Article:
Audi’s egas initiative clever philosophy Winnipeg Free Press Autos

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Audi e-gas

Audi’s e-gas initiative clever philosophy

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WHEN it comes to future transportation, most manufacturers are keying in on one form of electric propulsion or another.

Nissan envisions the pure electric car as the future (the Leaf), while General Motors favours the extended-range electric car as is typified by the Chevrolet Volt. But, ultimately, it will be the fuel cell-powered vehicle that will solve the environmental headache caused by the consumption of fossil fuels.

Audi believes the electrification of the automobile is the right route, but only as long as the power needed to recharge the main battery or create the hydrogen that will feed the fuel cell comes from a sustainable, renewable resource.

The Audi Balanced Mobility initiative includes an in-depth lifecycle assessment that looks at not only the power consumed in the production of a new car, but also the fuel consumed over its 200,000-kilometre life and the environmental cost of recycling the vehicle when its day is done.

It’s a logical way of determining the size of the environmental footprint (smog and acid rain) and the greenhouse-gas emissions the modern automobile emits on a cradle-to-grave basis. The production and subsequent use of any form of future transportation must use clean energy sources and ensure that the power consumed throughout the lifecycle is used as efficiently as possible.

Consider the new A6. The balanced approach comes together in a number of ways. Mass reduction (the new A6 is 80 kilograms lighter than its outgoing counterpart) allows a smaller, more fuel-efficient engine and a smaller gas tank without affecting either performance or the per-tank driving range.

Throw in aerodynamic improvements and you end up with much better fuel economy — the new A6’s average fuel consumption drops from the outgoing car’s 7.1 litres per 100 kilometres to 6.0 L/100 km.

This work touches one side of the Balanced Mobility philosophy. The other part of the initiative is both clever and points to the way future fuels will reduce the environmental burden caused by transportation.

The problem with the electrification of the automobile is that not all electricity is created equal. The environmental toll it takes depends very much on how the electricity that’s needed to recharge the main battery is produced. Sadly, it becomes patently obvious that, while the electric car is emissions-free at its tailpipe, it can be anything but if the power it consumes is not produced in an environmentally friendly manner.

Audi e-gas

To put things into perspective, it helps to compare the environmental footprint of a regular gasoline-powered family sedan with the footprint of a similarly sized electric car and the electricity it consumes.

In Norway, for example, the electric car would leave a significantly smaller environmental footprint than its gasoline-powered counterpart because 99 per cent of the country’s electric supply is clean, hydroelectric power. The same electric car driven in China, however, would leave a considerably larger environmental footprint in its wake than its gas-powered cousin because 77 per cent of the country’s electricity is produced by coal-fired generation.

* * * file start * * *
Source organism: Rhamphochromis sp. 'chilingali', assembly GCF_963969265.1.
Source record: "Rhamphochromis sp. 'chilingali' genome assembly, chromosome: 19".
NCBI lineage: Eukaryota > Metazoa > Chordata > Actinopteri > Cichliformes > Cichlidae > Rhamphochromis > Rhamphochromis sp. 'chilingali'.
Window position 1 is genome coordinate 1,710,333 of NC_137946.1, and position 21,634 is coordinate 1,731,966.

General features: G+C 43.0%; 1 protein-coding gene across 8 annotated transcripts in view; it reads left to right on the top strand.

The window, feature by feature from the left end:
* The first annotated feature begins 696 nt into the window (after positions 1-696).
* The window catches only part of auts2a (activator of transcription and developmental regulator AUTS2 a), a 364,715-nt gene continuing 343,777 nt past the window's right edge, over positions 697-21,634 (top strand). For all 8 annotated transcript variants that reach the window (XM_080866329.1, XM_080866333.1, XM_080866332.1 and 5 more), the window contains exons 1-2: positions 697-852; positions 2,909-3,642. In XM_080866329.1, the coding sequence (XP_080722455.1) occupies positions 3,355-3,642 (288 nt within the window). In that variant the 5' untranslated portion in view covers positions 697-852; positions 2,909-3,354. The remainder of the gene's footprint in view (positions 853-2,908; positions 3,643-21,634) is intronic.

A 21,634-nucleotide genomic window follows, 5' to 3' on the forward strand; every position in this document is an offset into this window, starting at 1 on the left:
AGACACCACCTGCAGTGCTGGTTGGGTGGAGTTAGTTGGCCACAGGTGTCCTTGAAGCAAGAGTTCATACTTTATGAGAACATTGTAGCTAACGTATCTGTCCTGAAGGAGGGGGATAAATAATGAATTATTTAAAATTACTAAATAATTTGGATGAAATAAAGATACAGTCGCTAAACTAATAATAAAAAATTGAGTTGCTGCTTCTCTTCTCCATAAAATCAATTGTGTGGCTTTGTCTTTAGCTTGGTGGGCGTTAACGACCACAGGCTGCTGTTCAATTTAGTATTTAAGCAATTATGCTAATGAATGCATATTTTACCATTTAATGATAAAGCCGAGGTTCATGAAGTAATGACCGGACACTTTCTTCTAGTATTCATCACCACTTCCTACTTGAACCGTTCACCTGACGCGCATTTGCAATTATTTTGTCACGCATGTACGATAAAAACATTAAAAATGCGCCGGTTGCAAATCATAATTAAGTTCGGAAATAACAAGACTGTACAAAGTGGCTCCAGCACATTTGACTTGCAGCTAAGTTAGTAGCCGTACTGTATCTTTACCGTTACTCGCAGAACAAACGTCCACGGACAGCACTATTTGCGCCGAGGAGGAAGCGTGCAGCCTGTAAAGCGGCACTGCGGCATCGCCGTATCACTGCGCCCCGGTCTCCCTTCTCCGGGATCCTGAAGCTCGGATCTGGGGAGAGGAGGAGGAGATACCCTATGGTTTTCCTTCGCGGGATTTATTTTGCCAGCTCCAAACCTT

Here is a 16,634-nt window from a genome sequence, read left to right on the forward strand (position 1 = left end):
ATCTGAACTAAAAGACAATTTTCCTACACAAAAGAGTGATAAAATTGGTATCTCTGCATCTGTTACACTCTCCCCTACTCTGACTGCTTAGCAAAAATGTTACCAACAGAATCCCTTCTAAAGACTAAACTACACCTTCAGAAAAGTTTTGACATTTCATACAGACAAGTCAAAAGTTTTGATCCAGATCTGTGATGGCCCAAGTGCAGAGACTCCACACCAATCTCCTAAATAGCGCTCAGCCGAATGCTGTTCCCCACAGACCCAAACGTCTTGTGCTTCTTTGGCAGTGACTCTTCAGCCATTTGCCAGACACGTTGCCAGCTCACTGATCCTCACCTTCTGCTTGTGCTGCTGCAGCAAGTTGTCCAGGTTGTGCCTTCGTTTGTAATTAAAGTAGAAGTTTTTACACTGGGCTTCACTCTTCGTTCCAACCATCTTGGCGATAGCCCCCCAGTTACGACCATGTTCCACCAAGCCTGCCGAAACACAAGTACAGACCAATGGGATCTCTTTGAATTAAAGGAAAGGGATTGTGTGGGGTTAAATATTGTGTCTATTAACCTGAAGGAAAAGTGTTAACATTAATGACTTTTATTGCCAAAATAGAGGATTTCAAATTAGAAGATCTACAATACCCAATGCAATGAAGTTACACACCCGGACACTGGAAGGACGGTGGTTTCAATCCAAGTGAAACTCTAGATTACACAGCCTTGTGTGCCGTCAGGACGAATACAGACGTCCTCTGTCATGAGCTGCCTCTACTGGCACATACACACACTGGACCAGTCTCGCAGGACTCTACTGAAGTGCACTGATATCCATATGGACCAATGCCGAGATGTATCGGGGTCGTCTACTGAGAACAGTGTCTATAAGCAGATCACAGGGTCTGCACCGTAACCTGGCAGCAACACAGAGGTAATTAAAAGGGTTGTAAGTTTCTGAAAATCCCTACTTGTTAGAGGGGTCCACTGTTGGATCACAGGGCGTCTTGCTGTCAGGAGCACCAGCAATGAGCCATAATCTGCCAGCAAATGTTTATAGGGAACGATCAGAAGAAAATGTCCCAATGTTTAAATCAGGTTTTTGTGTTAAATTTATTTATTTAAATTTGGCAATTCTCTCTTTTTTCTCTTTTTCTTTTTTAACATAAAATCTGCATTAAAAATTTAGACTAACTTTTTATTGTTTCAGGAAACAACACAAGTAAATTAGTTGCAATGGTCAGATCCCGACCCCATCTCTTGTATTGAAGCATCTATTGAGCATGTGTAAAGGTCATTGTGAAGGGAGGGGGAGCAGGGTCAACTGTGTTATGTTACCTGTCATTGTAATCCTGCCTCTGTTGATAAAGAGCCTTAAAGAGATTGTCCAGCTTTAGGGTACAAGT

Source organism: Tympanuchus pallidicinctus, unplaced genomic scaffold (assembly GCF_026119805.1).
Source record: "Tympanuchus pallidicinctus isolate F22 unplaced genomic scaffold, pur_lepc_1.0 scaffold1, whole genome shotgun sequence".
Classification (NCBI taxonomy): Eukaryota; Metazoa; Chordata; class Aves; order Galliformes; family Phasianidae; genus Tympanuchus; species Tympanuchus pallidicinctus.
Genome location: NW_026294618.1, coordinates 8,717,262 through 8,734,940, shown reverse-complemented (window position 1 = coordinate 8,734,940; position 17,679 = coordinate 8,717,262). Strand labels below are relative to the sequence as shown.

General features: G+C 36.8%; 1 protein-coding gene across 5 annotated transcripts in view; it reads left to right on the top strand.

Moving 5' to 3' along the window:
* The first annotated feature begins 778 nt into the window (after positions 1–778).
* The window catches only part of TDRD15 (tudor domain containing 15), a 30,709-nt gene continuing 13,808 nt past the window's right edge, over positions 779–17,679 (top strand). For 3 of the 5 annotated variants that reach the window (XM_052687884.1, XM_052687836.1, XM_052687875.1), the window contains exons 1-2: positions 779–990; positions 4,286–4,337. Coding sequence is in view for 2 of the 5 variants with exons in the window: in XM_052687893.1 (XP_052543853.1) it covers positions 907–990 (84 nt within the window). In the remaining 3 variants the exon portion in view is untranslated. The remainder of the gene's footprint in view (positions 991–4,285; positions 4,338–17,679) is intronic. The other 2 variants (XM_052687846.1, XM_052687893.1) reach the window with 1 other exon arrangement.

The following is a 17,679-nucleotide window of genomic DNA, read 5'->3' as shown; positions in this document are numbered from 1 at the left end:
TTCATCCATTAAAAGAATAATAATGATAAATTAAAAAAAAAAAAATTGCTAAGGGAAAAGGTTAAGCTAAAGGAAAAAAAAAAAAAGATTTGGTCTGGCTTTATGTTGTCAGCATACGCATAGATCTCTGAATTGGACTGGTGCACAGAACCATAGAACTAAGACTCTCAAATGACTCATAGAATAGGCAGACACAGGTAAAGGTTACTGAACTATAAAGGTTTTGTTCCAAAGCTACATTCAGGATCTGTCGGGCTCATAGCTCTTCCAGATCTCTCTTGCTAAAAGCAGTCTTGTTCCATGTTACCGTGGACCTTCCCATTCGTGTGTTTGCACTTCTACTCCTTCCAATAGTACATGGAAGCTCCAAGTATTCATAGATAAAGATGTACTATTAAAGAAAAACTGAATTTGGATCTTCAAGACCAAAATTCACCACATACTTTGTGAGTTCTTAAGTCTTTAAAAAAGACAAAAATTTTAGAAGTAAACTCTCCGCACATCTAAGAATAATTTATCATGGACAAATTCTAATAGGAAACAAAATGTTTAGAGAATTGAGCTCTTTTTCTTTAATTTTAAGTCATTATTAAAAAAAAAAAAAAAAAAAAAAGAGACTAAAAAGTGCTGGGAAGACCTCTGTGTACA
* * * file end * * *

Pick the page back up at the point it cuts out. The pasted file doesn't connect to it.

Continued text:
Obviously, the ultimate electric solution lies in the use of clean energy.


Audi’s clean-energy solution is to make hay when the sun shines — or, more accurately, when the wind blows. The company has invested in four wind turbines that are part of a wind farm in the North Sea off the German coast. On an annual basis, the four turbines produce enough electricity to satisfy the needs of a town of 35,000 people.

If all goes as envisioned, the electricity created when the wind blows, a plentiful and renewable resource, will be used in one of two ways — down the road it will satisfy the need to recharge an electric car such as the mighty R8-inspired e-tron, or the electricity will be used to power an electrolyzer. The latter splits water into its constituent parts — the oxygen is bled off to the atmosphere while the hydrogen is stored for future use. Again, the hydrogen has two potential uses. When the fuel cell finally comes of age, the hydrogen will provide the fuel required to produce the electricity consumed by the car and its electric motor. In the near term, however, it will be mixed with carbon dioxide, which is harvested from the atmosphere, to create synthetic natural gas (methane).

Audi calls it e-gas.

The conversion of electricity into a readily storable medium allows it to heat homes or be used as a source of automotive fuel. To this end, Audi will launch a turbocharged natural gas-powered (TCNG) version of its next-generation A3, which will hit the road in 2013. It will be joined by a TCNG version of the A4 a little later.

The use of wind or solar power to create an automotive fuel, be it the electricity needed to recharge a battery or the e-gas that will fuel compressed natural gas-powered vehicles, is an ingenious way of making the best of a bad situation. Sure, there is a compromise when electricity is converted into hydrogen (the process is around 60 per cent efficient and so there is some power consumption in the conversion process), but it’s this sort of thinking that will solve a moral dilemma and pave the way to a greener automobile.

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